Heads of the displaced families returning to Khwalis, Iraq, are greeted by the members of the Isnod Reconciliation Council to mark the beginning of the return of the families. The displaced families left the area during Iraqi army clearing operations last year.
AL KHWALIS, Iraq (Oct. 2, 2008) — More than 100 displaced families returned to their homes recently in the town of al Khwalis.
The event was celebrated by a welcome ceremony and is a significant mark in the reconciliation process. The families left the area when tensions mounted after the Iraqi Army cleared the area of al Qaeda last year.
“Today was a ceremony that represents the reconciling of differences between Sunni and Shia families,” said Capt. Roger Miranda, executive officer, 1st Battalion, 19th Brigade, 5th Division, Military Transition Team. “These people have been living in the town of Hib Hib since they were displaced.”
There were more than 500 people who returned to Khwalis in the reconciliation process that had been ongoing since January. The reconciliation council met multiple times and decided who is allowed to come back.
“I am so happy today because these families are able to come back to their homes,” said sheik Ratif al Sa’adi, a member of the reconciliation council for al Khwalis, “This is a great step for the council and for the people returning.”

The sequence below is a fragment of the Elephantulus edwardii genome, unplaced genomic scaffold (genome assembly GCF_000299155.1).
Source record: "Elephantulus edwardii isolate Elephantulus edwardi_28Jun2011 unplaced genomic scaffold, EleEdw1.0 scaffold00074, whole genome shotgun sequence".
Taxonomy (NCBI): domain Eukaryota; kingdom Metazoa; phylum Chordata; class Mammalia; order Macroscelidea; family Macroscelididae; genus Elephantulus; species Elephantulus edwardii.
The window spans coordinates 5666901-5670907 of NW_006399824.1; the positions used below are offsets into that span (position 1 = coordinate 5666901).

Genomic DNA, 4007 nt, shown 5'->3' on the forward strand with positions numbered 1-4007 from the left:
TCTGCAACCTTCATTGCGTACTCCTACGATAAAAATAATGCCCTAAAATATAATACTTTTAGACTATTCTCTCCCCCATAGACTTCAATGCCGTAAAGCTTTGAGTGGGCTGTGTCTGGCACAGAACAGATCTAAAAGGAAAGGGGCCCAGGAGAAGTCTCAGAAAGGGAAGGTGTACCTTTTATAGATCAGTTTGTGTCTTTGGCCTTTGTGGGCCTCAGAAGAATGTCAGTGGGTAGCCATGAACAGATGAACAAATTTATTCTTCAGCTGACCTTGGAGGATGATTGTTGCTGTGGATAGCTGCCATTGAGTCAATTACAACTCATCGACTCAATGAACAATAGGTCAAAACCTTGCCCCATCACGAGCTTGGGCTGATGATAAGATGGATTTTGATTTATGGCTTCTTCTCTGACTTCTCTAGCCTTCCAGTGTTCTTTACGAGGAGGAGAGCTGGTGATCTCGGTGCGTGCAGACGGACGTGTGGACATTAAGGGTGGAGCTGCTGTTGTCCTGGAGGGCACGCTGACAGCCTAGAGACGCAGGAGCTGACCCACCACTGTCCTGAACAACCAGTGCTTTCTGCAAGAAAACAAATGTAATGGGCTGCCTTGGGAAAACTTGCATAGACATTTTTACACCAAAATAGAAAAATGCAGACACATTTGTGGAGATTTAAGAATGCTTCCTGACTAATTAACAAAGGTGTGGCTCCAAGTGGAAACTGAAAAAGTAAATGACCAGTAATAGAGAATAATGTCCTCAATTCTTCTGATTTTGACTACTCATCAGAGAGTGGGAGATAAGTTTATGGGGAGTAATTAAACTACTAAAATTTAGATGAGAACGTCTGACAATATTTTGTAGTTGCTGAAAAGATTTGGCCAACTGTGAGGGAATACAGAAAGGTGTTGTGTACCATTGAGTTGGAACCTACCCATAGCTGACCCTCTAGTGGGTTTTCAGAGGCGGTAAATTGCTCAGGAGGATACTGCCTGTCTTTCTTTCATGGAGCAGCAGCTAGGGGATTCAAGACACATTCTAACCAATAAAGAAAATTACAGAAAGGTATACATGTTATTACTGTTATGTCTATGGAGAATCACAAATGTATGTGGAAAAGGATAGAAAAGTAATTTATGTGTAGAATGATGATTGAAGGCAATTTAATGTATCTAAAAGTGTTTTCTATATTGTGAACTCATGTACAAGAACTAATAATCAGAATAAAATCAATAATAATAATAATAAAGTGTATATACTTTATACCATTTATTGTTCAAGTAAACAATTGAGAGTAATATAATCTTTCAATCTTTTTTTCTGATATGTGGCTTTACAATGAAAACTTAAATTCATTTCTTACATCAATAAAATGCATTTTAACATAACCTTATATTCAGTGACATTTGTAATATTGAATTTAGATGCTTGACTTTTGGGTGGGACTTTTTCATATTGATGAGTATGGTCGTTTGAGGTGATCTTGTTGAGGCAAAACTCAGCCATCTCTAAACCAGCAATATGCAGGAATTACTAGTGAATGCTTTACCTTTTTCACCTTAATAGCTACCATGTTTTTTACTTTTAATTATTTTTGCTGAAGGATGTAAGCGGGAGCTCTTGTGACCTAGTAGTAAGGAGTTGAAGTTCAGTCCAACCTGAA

The Isnod Reconciliation Council in al Khwalis worked for several months to get the displaced people back to their homes. The council met several times for months to reach this point.
“It takes several meetings with the council to get this result,” said Sa’adi. “It has taken months for this to happen and they have been gone a little bit less than a year.”
Coalition forces support the reconciliation council for the area of al Khwalis by assisting with security and providing recommendations about how to move forward with the process, said Capt. Keith Miller, commander, Outlaw Troop, 4th Squadron, 2nd Stryker Cavalry Regiment.
“This is a great boon for the area. Al Khwalis had a big AQI influence come in and affect a lot of destruction,” said Miller. “Now the families are coming back and living together once again.”
With the return of the families, there is a restored trust and unity in the town and one of the benefits is that it makes it harder for anyone to come in and disrupt it. There will be less ability for AQI to seek refuge in these villages, Miller said.